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Key Line Choices for Texas from Wendlandt and Castledine

by Yoshinori Mitani
Key Line Choices for Texas from Wendlandt and Castledine

The saying “everything is bigger in Texas” cannot be any truer, especially when it comes to bass fishing. Bassmaster and Texas Team Trail go to big lakes like Sam Rayburn, Toledo Bend Reservoir, and Lake Fork that are full of giant bass. The lakes are bigger, the fish are bigger, and your fishing line should be bigger as well. Why is this? We talked with Sunline America pros Clark Wendlandt and Todd Castledine about this very topic. Wendlandt says, “Deep cranking plays a role from pre-spawn to summer in Texas and is something I do a lot to catch big fish. My go to line for that technique in Texas fisheries is 18lb or 20lb Sunline Sniper. In most states, I would crank with either 12lb or 14lb test, but with those big baits and the possibility of fighting them in either grass or wood, I prefer bigger line”. Sometimes you do have to use lighter line to get the bait down to the deepest depths; however, the pros do not care as much about doing that as they do about getting big fish in the boat.

Sunline pro Todd Castledine has a long history of Texas success in many different seasons. “I crank anything that is a 6XD or bigger with 20lb Sniper because you are usually cranking around stumps and brush. We also have a lot of 6lb to 10lb fish in Texas lakes, so you have to be able to fight them around that cover”. The advent of deeper diving crankbaits has also allowed these pros to upsize line in conjunction with a deeper diving bait, to still reach the desired depth range. A 10XD crankbait on 20lb line can easily reach the same diving depths as a 6XD crankbait on smaller diameter lines.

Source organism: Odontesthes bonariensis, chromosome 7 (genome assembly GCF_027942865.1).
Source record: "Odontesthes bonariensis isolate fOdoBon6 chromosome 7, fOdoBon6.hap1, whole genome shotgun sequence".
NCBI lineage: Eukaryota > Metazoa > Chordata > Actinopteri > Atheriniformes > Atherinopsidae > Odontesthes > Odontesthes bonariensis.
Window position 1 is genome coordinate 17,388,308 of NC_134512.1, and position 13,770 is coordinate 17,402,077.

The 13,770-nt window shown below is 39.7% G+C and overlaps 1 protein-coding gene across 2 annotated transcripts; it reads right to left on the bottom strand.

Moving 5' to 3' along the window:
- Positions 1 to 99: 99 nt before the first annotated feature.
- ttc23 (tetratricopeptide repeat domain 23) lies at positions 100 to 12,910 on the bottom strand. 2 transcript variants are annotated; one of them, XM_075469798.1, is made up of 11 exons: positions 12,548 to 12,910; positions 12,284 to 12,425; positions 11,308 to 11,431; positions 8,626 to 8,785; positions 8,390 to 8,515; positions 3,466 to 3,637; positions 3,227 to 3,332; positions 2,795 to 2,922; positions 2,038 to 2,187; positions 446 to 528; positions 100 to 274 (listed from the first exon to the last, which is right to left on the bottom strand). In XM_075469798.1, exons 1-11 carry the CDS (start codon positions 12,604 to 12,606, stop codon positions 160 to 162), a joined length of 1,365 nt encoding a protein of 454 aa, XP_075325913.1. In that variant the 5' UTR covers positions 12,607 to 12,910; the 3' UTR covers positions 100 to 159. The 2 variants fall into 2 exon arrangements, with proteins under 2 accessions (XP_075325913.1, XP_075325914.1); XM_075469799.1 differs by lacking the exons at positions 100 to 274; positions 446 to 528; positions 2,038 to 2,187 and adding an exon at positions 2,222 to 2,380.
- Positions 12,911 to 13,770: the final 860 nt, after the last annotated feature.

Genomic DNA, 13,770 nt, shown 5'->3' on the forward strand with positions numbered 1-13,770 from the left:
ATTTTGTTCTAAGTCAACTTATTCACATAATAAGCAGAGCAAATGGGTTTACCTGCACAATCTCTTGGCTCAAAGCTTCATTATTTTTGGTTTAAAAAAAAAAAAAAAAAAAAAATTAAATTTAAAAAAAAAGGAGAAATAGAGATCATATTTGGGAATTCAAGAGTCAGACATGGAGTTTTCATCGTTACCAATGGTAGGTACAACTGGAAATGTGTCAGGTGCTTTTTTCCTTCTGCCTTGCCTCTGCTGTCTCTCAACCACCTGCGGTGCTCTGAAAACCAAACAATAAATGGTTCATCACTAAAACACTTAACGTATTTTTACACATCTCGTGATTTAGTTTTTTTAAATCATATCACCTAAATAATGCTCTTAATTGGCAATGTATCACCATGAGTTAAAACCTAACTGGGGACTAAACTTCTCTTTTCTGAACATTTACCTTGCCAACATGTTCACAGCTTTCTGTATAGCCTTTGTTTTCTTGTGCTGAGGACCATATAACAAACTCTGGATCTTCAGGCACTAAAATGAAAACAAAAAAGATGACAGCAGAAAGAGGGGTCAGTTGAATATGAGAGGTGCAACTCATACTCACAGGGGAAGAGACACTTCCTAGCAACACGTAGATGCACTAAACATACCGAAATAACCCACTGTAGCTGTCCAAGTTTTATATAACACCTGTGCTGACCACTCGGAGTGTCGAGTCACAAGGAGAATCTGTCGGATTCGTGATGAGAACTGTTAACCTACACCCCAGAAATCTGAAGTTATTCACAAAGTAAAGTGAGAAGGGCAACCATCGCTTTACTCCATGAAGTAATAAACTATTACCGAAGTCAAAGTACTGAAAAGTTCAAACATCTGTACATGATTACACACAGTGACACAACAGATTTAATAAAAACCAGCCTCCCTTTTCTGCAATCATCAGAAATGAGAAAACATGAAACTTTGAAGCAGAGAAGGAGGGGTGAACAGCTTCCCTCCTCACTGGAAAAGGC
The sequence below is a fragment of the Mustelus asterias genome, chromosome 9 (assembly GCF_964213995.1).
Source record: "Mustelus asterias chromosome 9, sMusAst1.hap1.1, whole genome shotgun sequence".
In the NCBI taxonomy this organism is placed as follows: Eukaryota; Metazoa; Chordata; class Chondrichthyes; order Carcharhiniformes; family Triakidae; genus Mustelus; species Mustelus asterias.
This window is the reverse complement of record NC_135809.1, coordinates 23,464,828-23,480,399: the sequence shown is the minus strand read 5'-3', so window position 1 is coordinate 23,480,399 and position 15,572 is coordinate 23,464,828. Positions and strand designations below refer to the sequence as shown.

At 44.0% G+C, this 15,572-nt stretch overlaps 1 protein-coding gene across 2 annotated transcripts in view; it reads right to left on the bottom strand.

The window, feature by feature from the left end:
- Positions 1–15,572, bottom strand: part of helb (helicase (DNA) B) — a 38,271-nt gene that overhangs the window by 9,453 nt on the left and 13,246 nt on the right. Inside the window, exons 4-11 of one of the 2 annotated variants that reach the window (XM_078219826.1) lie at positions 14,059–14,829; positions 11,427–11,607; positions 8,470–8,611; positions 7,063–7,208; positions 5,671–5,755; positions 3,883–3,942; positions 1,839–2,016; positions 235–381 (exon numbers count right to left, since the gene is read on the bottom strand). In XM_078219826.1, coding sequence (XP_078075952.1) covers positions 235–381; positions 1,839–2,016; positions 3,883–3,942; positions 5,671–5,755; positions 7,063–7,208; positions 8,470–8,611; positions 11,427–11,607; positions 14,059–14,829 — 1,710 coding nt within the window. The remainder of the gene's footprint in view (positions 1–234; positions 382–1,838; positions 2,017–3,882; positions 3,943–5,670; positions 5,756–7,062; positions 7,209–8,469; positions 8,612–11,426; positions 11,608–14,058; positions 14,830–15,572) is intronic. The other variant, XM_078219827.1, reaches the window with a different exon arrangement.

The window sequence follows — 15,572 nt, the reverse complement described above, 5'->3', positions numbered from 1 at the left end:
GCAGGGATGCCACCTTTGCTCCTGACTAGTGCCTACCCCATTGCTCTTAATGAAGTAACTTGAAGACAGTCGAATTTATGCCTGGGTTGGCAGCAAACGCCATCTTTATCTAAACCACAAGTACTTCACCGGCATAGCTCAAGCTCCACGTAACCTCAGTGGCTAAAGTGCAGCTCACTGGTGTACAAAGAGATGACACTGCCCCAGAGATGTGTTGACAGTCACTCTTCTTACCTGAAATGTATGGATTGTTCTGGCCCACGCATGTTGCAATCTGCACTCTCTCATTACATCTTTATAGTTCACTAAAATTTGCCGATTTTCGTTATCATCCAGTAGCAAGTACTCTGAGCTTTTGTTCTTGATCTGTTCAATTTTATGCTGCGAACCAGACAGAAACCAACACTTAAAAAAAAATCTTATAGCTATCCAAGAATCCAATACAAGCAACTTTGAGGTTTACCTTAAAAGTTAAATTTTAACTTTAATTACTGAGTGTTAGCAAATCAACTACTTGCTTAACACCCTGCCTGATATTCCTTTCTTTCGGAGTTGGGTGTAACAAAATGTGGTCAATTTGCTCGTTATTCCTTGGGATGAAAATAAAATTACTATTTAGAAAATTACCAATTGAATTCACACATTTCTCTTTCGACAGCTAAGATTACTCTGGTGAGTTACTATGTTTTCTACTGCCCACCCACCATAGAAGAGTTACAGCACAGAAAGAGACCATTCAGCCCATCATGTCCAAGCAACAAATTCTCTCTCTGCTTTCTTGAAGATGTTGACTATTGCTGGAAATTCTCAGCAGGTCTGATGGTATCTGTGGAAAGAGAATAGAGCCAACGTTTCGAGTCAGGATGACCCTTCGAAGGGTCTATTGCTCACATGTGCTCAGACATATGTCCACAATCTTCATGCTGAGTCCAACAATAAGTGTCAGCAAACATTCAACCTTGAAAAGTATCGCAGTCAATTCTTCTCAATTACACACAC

Castledine also adds, “after traveling the country and fishing all sorts of lakes, I have found that you can take Texas fishing and apply it everywhere. My go to size of line day in and day out is 20lb Sniper or 20lb Shooter. Most co-anglers that I fish with are shocked when I get more bites than them, even though I am using lines as much as 10lb larger than they do on their local lakes. Sunline uses true diameters, when it comes to their lines, that’s why I tell everyone, don’t worry about the size of the line that is advertised, just look at the diameter, which is the real number to look at.” To learn more about the differences between diameters vs. pound test, check out this blog that has more details about it.

In Texas, flipping is another technique to catch big fish, and Sunline sells more 20lb to 25lb test in Texas than other parts of country. Wendlandt says, “Most of the time when flipping, I go with either 20lb-25lb Sunline Sniper. If the cover is really thick, I might go to an FX2 braid, but for the most part in these Texas fisheries I prefer clear fluorocarbon for flipping”. Castledine says, “I throw big worms, jigs, swim jigs, Carolina rig, and flip all with 22lb to 25lb pound Shooter”.

Here are line suggestions for many of the top Texas techniques.

  • Swim jigs and swimbaits around any vegetation. 50lb Asegai braid.

  • Flipping grass and frogging. 50lb FX2 braid

  • Bladed jigs and spinnerbaits. FC Sniper in 18lb or 20lb. Depending on how gnarly the stuff is your fishing.

  • Walking topwaters. 30lb Asegai.

  • Buzzbaits and ploppers. 50lb Asegai.

  • Arigs- 50lb Asegai.

  • Floating worms, wacky worms and stick baits around grass- hay, hydrilla, etc. FC Sniper 14lb.

  • Flipping clear water and flipping pressured fish. Clark-20lb-25lb Sniper. Todd-20lb-25lb Shooter. Todd also adds, “braid can make too much noise on pressured fish sometimes- especially if you are flipping bushes in water that has been pressured. We have proven this multiple times. Seems to be later in the Spring when this starts to happen more.”

Following these line suggestions from top Texas anglers and increase your success in Texas and beyond!